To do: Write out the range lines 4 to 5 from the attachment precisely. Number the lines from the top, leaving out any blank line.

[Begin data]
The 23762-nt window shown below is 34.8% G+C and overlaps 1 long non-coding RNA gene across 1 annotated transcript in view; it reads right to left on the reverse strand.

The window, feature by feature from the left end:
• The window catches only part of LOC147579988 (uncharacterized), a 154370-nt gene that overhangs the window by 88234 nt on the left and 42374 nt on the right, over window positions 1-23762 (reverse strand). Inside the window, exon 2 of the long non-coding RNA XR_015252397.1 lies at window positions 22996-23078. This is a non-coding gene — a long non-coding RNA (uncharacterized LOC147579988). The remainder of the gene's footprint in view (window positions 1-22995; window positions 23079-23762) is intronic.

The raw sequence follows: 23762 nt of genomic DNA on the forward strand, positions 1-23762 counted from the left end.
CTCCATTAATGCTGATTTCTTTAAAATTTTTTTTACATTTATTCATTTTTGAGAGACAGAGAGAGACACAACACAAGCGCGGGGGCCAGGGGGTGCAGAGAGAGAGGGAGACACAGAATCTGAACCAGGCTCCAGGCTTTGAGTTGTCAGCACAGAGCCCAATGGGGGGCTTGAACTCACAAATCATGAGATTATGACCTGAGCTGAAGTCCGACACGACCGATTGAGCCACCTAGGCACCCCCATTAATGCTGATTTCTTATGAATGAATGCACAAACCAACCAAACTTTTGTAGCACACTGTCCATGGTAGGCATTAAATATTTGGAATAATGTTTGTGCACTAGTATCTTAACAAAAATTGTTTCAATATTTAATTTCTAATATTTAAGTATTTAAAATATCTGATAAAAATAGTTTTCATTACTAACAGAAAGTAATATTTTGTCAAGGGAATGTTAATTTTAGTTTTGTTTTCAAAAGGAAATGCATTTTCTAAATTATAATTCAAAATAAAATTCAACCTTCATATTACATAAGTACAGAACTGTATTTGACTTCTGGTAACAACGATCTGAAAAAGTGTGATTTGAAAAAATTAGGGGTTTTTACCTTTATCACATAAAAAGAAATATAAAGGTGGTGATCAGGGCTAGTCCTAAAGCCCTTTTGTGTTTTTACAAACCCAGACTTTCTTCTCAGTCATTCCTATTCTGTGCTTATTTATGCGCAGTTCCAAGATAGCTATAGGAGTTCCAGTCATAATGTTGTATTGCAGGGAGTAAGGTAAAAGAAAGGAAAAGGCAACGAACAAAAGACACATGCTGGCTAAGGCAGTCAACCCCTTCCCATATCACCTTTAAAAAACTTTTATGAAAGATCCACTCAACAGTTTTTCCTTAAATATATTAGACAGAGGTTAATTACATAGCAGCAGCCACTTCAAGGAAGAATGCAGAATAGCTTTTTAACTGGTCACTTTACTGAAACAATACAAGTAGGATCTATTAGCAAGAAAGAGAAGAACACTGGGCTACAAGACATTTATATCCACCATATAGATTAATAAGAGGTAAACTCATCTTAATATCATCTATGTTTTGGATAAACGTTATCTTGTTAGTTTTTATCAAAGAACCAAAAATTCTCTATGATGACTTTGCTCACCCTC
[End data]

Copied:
The raw sequence follows: 23762 nt of genomic DNA on the forward strand, positions 1-23762 counted from the left end.
CTCCATTAATGCTGATTTCTTTAAAATTTTTTTTACATTTATTCATTTTTGAGAGACAGAGAGAGACACAACACAAGCGCGGGGGCCAGGGGGTGCAGAGAGAGAGGGAGACACAGAATCTGAACCAGGCTCCAGGCTTTGAGTTGTCAGCACAGAGCCCAATGGGGGGCTTGAACTCACAAATCATGAGATTATGACCTGAGCTGAAGTCCGACACGACCGATTGAGCCACCTAGGCACCCCCATTAATGCTGATTTCTTATGAATGAATGCACAAACCAACCAAACTTTTGTAGCACACTGTCCATGGTAGGCATTAAATATTTGGAATAATGTTTGTGCACTAGTATCTTAACAAAAATTGTTTCAATATTTAATTTCTAATATTTAAGTATTTAAAATATCTGATAAAAATAGTTTTCATTACTAACAGAAAGTAATATTTTGTCAAGGGAATGTTAATTTTAGTTTTGTTTTCAAAAGGAAATGCATTTTCTAAATTATAATTCAAAATAAAATTCAACCTTCATATTACATAAGTACAGAACTGTATTTGACTTCTGGTAACAACGATCTGAAAAAGTGTGATTTGAAAAAATTAGGGGTTTTTACCTTTATCACATAAAAAGAAATATAAAGGTGGTGATCAGGGCTAGTCCTAAAGCCCTTTTGTGTTTTTACAAACCCAGACTTTCTTCTCAGTCATTCCTATTCTGTGCTTATTTATGCGCAGTTCCAAGATAGCTATAGGAGTTCCAGTCATAATGTTGTATTGCAGGGAGTAAGGTAAAAGAAAGGAAAAGGCAACGAACAAAAGACACATGCTGGCTAAGGCAGTCAACCCCTTCCCATATCACCTTTAAAAAACTTTTATGAAAGATCCACTCAACAGTTTTTCCTTAAATATATTAGACAGAGGTTAATTACATAGCAGCAGCCACTTCAAGGAAGAATGCAGAATAGCTTTTTAACTGGTCACTTTACTGAAACAATACAAGTAGGATCTATTAGCAAGAAAGAGAAGAACACTGGGCTACAAGACATTTATATCCACCATATAGATTAATAAGAGGTAAACTCATCTTAATATCATCTATGTTTTGGATAAACGTTATCTTGTTAGTTTTTATCAAAGAACCAAAAATTCTCTATGATGACTTTGCTCACCCTC